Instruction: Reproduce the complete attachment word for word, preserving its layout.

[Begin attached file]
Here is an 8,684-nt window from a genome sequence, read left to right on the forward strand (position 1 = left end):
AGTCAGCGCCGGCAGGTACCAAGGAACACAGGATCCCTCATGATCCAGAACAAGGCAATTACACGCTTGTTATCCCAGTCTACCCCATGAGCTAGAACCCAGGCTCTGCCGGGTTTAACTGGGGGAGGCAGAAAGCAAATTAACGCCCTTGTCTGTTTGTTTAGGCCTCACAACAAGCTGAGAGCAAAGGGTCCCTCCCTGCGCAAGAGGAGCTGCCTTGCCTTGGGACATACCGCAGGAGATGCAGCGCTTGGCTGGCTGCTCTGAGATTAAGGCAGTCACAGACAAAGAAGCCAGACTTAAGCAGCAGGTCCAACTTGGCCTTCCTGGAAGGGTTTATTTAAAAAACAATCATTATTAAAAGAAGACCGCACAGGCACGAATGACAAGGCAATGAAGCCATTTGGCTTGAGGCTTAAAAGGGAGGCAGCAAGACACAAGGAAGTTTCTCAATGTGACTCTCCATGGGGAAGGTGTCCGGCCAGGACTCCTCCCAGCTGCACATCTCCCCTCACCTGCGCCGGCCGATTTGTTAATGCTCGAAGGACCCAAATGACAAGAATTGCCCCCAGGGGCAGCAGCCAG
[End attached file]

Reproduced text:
Here is an 8,684-nt window from a genome sequence, read left to right on the forward strand (position 1 = left end):
AGTCAGCGCCGGCAGGTACCAAGGAACACAGGATCCCTCATGATCCAGAACAAGGCAATTACACGCTTGTTATCCCAGTCTACCCCATGAGCTAGAACCCAGGCTCTGCCGGGTTTAACTGGGGGAGGCAGAAAGCAAATTAACGCCCTTGTCTGTTTGTTTAGGCCTCACAACAAGCTGAGAGCAAAGGGTCCCTCCCTGCGCAAGAGGAGCTGCCTTGCCTTGGGACATACCGCAGGAGATGCAGCGCTTGGCTGGCTGCTCTGAGATTAAGGCAGTCACAGACAAAGAAGCCAGACTTAAGCAGCAGGTCCAACTTGGCCTTCCTGGAAGGGTTTATTTAAAAAACAATCATTATTAAAAGAAGACCGCACAGGCACGAATGACAAGGCAATGAAGCCATTTGGCTTGAGGCTTAAAAGGGAGGCAGCAAGACACAAGGAAGTTTCTCAATGTGACTCTCCATGGGGAAGGTGTCCGGCCAGGACTCCTCCCAGCTGCACATCTCCCCTCACCTGCGCCGGCCGATTTGTTAATGCTCGAAGGACCCAAATGACAAGAATTGCCCCCAGGGGCAGCAGCCAG